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Scoring models of a diet quality index and the predictive capability of mortality in a population-based cohort of Swedish men and women.

Drake, Isabel LU ; Gullberg, Bo LU ; Sonestedt, Emily LU ; Wallström, Peter LU ; Persson, Margaretha LU ; Hlebowicz, Joanna LU ; Nilsson, Jan LU ; Hedblad, Bo LU and Wirfält, Elisabet LU (2012) In Public Health Nutrition p.1-11
Abstract
OBJECTIVE:

To examine how different scoring models for a diet quality index influence associations with mortality outcomes. DESIGN: A study within the Malmö Diet and Cancer cohort. Food and nutrient intakes were estimated using a diet history method. The index included six components: SFA, PUFA, fish and shellfish, fibre, fruit and vegetables, and sucrose. Component scores were assigned using predefined (based on dietary recommendations) and population-based cut-offs (based on median or quintile intakes). Multivariate Cox regression was used to model associations between index scores (low, medium, high) and all-cause and cause-specific mortality by sex.



SETTING:

Malmö, the third largest city in... (More)
OBJECTIVE:

To examine how different scoring models for a diet quality index influence associations with mortality outcomes. DESIGN: A study within the Malmö Diet and Cancer cohort. Food and nutrient intakes were estimated using a diet history method. The index included six components: SFA, PUFA, fish and shellfish, fibre, fruit and vegetables, and sucrose. Component scores were assigned using predefined (based on dietary recommendations) and population-based cut-offs (based on median or quintile intakes). Multivariate Cox regression was used to model associations between index scores (low, medium, high) and all-cause and cause-specific mortality by sex.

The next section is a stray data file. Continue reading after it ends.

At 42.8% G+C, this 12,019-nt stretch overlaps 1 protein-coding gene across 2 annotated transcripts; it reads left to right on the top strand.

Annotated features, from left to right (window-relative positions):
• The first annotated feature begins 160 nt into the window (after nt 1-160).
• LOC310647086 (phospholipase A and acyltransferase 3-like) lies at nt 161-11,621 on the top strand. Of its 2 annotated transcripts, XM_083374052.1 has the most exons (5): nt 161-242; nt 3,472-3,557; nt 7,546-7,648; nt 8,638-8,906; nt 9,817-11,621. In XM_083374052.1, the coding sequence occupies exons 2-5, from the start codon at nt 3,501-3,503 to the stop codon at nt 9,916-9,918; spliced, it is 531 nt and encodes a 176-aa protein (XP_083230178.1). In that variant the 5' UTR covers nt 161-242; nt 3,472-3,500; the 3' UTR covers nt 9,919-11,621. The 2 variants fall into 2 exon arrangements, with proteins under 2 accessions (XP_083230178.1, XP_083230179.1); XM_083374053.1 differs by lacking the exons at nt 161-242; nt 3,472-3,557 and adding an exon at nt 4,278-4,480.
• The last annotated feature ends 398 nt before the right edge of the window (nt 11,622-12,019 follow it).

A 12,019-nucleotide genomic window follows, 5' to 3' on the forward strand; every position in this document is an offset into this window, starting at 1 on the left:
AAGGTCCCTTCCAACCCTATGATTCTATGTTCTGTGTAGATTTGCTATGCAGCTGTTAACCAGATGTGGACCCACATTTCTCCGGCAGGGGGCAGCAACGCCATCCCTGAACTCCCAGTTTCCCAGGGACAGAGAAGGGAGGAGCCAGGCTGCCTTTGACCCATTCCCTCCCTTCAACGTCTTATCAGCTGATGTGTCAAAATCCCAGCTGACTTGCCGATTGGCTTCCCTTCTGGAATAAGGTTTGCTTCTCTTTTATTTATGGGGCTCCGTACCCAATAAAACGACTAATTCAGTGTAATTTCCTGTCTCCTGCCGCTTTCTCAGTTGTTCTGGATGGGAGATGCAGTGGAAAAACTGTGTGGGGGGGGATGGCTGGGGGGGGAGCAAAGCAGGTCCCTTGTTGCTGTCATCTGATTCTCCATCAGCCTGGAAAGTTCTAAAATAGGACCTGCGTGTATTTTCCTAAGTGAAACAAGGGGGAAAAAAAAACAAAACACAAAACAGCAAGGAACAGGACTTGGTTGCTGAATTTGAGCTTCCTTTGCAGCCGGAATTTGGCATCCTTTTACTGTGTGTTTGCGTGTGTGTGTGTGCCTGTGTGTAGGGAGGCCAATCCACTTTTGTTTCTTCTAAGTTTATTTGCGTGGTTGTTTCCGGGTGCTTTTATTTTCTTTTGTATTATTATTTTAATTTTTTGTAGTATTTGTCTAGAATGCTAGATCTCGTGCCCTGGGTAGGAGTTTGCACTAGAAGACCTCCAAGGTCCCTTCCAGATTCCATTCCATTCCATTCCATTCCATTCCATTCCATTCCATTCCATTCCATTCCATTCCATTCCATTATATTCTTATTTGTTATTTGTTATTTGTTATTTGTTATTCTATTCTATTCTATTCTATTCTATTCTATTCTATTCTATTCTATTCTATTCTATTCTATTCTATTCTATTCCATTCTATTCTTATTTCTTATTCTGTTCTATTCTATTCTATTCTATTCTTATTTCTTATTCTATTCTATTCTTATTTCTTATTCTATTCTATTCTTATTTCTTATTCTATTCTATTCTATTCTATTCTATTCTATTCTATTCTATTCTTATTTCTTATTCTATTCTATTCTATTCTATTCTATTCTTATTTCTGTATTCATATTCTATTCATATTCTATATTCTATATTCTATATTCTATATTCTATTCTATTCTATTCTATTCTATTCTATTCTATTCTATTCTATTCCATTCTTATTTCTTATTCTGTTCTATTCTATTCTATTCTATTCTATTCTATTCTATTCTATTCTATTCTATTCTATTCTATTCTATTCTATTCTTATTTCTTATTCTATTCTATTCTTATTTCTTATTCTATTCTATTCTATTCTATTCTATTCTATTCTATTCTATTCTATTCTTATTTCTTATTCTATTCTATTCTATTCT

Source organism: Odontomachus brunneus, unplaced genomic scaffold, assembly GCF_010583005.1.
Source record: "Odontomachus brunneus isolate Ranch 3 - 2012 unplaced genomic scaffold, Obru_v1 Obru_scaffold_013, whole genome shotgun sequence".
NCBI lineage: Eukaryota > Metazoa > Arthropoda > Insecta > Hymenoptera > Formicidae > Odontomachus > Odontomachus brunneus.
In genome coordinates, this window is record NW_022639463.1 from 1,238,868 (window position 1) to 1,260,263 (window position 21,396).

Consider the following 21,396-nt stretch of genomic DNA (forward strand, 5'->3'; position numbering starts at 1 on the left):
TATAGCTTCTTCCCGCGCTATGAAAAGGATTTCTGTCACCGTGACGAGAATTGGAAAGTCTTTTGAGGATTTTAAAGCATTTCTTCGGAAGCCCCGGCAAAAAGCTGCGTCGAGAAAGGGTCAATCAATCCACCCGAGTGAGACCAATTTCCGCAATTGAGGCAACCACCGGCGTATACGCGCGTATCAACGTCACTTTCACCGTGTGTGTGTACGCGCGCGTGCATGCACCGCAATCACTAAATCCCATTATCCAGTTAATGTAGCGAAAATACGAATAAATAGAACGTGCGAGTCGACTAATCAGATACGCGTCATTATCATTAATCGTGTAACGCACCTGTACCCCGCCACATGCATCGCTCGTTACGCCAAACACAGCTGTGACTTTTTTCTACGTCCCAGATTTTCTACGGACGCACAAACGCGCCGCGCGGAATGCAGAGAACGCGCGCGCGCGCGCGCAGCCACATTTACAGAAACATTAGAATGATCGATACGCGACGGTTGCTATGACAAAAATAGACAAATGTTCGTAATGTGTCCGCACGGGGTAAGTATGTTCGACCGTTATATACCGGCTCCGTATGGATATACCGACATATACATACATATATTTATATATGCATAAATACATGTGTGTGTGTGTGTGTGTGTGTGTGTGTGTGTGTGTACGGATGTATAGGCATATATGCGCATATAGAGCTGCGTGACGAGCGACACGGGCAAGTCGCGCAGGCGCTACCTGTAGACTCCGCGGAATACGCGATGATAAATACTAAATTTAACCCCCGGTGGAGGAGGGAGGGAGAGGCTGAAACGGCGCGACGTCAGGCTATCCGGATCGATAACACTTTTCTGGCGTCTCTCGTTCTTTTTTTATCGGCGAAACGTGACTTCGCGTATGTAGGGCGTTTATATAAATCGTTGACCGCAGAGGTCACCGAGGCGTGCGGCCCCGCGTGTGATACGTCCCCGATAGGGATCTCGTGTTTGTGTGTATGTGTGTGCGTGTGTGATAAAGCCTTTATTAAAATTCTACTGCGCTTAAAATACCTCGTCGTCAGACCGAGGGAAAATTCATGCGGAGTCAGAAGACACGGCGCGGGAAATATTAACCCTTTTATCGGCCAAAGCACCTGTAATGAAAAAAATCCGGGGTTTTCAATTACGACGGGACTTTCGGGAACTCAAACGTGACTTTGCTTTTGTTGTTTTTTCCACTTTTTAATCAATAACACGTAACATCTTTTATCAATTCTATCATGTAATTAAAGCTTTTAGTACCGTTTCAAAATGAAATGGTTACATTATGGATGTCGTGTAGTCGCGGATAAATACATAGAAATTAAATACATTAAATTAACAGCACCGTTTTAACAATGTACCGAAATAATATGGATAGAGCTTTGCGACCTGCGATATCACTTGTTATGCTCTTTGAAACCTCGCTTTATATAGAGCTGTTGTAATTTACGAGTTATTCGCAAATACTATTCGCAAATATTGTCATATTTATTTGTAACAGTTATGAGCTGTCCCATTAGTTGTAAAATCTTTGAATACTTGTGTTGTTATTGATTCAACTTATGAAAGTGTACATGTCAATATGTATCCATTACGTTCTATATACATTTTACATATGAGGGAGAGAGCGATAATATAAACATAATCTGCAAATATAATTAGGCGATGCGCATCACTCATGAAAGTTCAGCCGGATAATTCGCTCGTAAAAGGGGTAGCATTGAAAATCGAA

SETTING:

Malmö, the third largest city in Sweden.



SUBJECTS:

Men (n 6940) and women (n 10 186) aged 44-73 years. During a mean follow-up of 14·2 years, 2450 deaths occurred, 1221 from cancer and 709 from CVD.



RESULTS:

The predictive capability of the index for mortality outcomes varied with type of scoring model and by sex. Stronger associations were seen among men using predefined cut-offs. In contrast, the quintile-based scoring model showed greater predictability for mortality outcomes among women. The scoring model using median-based cut-offs showed low predictability for mortality among both men and women.



CONCLUSIONS:

The scoring model used for dietary indices may have a significant impact on observed associations with disease outcomes. The rationale for selection of scoring model should be included in studies investigating the association between dietary indices and disease. Adherence to the current dietary recommendations was in the present study associated with decreased risk of all-cause and cause-specific mortality, particularly among men. (Less)
Please use this url to cite or link to this publication:
author
organization
publishing date
type
Contribution to journal
publication status